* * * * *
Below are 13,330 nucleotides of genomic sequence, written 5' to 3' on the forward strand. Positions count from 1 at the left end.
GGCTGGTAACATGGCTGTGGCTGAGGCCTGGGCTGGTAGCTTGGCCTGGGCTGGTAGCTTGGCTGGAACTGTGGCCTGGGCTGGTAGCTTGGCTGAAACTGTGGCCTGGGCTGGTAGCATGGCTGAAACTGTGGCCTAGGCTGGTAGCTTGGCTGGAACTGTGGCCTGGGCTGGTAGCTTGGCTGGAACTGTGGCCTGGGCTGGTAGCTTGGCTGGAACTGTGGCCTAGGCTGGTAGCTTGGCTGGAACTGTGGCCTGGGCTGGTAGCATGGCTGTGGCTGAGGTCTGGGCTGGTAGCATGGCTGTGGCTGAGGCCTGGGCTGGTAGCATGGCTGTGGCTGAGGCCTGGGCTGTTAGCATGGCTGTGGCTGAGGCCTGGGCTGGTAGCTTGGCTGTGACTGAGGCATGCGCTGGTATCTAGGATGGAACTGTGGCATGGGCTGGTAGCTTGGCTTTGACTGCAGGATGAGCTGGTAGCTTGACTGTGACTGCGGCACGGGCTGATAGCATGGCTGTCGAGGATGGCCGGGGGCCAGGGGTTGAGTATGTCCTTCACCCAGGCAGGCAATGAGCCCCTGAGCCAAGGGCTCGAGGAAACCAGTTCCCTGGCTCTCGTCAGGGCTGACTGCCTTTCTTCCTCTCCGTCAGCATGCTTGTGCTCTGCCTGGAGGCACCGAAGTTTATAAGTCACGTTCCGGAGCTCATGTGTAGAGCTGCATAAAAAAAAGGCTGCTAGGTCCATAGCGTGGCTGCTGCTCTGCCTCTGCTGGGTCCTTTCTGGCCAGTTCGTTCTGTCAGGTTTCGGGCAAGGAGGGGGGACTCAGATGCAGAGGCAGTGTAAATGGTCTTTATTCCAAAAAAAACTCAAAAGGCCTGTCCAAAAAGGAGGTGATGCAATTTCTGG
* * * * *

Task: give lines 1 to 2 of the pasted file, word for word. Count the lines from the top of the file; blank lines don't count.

Below are 13,330 nucleotides of genomic sequence, written 5' to 3' on the forward strand. Positions count from 1 at the left end.
GGCTGGTAACATGGCTGTGGCTGAGGCCTGGGCTGGTAGCTTGGCCTGGGCTGGTAGCTTGGCTGGAACTGTGGCCTGGGCTGGTAGCTTGGCTGAAACTGTGGCCTGGGCTGGTAGCATGGCTGAAACTGTGGCCTAGGCTGGTAGCTTGGCTGGAACTGTGGCCTGGGCTGGTAGCTTGGCTGGAACTGTGGCCTGGGCTGGTAGCTTGGCTGGAACTGTGGCCTAGGCTGGTAGCTTGGCTGGAACTGTGGCCTGGGCTGGTAGCATGGCTGTGGCTGAGGTCTGGGCTGGTAGCATGGCTGTGGCTGAGGCCTGGGCTGGTAGCATGGCTGTGGCTGAGGCCTGGGCTGTTAGCATGGCTGTGGCTGAGGCCTGGGCTGGTAGCTTGGCTGTGACTGAGGCATGCGCTGGTATCTAGGATGGAACTGTGGCATGGGCTGGTAGCTTGGCTTTGACTGCAGGATGAGCTGGTAGCTTGACTGTGACTGCGGCACGGGCTGATAGCATGGCTGTCGAGGATGGCCGGGGGCCAGGGGTTGAGTATGTCCTTCACCCAGGCAGGCAATGAGCCCCTGAGCCAAGGGCTCGAGGAAACCAGTTCCCTGGCTCTCGTCAGGGCTGACTGCCTTTCTTCCTCTCCGTCAGCATGCTTGTGCTCTGCCTGGAGGCACCGAAGTTTATAAGTCACGTTCCGGAGCTCATGTGTAGAGCTGCATAAAAAAAAGGCTGCTAGGTCCATAGCGTGGCTGCTGCTCTGCCTCTGCTGGGTCCTTTCTGGCCAGTTCGTTCTGTCAGGTTTCGGGCAAGGAGGGGGGACTCAGATGCAGAGGCAGTGTAAATGGTCTTTATTCCAAAAAAAACTCAAAAGGCCTGTCCAAAAAGGAGGTGATGCAATTTCTGG